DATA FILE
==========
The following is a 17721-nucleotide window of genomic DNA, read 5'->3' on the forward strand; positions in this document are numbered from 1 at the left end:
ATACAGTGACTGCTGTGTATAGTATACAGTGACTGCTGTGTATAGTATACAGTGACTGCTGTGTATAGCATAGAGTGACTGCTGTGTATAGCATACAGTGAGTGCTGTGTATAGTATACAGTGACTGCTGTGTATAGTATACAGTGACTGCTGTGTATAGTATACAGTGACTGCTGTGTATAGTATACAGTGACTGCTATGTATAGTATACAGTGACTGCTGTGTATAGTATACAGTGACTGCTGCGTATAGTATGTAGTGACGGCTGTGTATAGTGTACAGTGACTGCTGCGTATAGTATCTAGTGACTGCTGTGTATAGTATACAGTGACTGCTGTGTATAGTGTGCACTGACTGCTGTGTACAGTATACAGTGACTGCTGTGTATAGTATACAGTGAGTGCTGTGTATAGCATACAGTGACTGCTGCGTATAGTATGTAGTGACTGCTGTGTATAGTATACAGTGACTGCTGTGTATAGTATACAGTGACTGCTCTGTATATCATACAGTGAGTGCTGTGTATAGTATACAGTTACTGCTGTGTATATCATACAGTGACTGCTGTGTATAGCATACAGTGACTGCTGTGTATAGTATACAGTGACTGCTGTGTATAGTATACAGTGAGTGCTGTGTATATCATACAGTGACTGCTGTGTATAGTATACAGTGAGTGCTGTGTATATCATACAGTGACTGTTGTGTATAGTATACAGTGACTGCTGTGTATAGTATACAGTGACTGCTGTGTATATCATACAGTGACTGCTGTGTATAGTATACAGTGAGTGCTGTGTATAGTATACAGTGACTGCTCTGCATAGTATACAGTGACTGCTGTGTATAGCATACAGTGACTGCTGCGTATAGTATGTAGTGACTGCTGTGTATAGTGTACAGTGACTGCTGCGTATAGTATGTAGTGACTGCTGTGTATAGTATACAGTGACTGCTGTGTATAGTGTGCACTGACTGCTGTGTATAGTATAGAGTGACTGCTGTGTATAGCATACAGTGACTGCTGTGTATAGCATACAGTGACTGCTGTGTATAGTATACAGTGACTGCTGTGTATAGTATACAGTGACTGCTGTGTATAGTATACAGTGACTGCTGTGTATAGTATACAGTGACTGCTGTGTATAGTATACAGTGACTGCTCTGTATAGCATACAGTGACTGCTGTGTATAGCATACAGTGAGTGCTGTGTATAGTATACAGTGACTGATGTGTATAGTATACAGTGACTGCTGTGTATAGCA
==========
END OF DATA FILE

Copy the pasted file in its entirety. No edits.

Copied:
The following is a 17721-nucleotide window of genomic DNA, read 5'->3' on the forward strand; positions in this document are numbered from 1 at the left end:
ATACAGTGACTGCTGTGTATAGTATACAGTGACTGCTGTGTATAGTATACAGTGACTGCTGTGTATAGCATAGAGTGACTGCTGTGTATAGCATACAGTGAGTGCTGTGTATAGTATACAGTGACTGCTGTGTATAGTATACAGTGACTGCTGTGTATAGTATACAGTGACTGCTGTGTATAGTATACAGTGACTGCTATGTATAGTATACAGTGACTGCTGTGTATAGTATACAGTGACTGCTGCGTATAGTATGTAGTGACGGCTGTGTATAGTGTACAGTGACTGCTGCGTATAGTATCTAGTGACTGCTGTGTATAGTATACAGTGACTGCTGTGTATAGTGTGCACTGACTGCTGTGTACAGTATACAGTGACTGCTGTGTATAGTATACAGTGAGTGCTGTGTATAGCATACAGTGACTGCTGCGTATAGTATGTAGTGACTGCTGTGTATAGTATACAGTGACTGCTGTGTATAGTATACAGTGACTGCTCTGTATATCATACAGTGAGTGCTGTGTATAGTATACAGTTACTGCTGTGTATATCATACAGTGACTGCTGTGTATAGCATACAGTGACTGCTGTGTATAGTATACAGTGACTGCTGTGTATAGTATACAGTGAGTGCTGTGTATATCATACAGTGACTGCTGTGTATAGTATACAGTGAGTGCTGTGTATATCATACAGTGACTGTTGTGTATAGTATACAGTGACTGCTGTGTATAGTATACAGTGACTGCTGTGTATATCATACAGTGACTGCTGTGTATAGTATACAGTGAGTGCTGTGTATAGTATACAGTGACTGCTCTGCATAGTATACAGTGACTGCTGTGTATAGCATACAGTGACTGCTGCGTATAGTATGTAGTGACTGCTGTGTATAGTGTACAGTGACTGCTGCGTATAGTATGTAGTGACTGCTGTGTATAGTATACAGTGACTGCTGTGTATAGTGTGCACTGACTGCTGTGTATAGTATAGAGTGACTGCTGTGTATAGCATACAGTGACTGCTGTGTATAGCATACAGTGACTGCTGTGTATAGTATACAGTGACTGCTGTGTATAGTATACAGTGACTGCTGTGTATAGTATACAGTGACTGCTGTGTATAGTATACAGTGACTGCTGTGTATAGTATACAGTGACTGCTCTGTATAGCATACAGTGACTGCTGTGTATAGCATACAGTGAGTGCTGTGTATAGTATACAGTGACTGATGTGTATAGTATACAGTGACTGCTGTGTATAGCA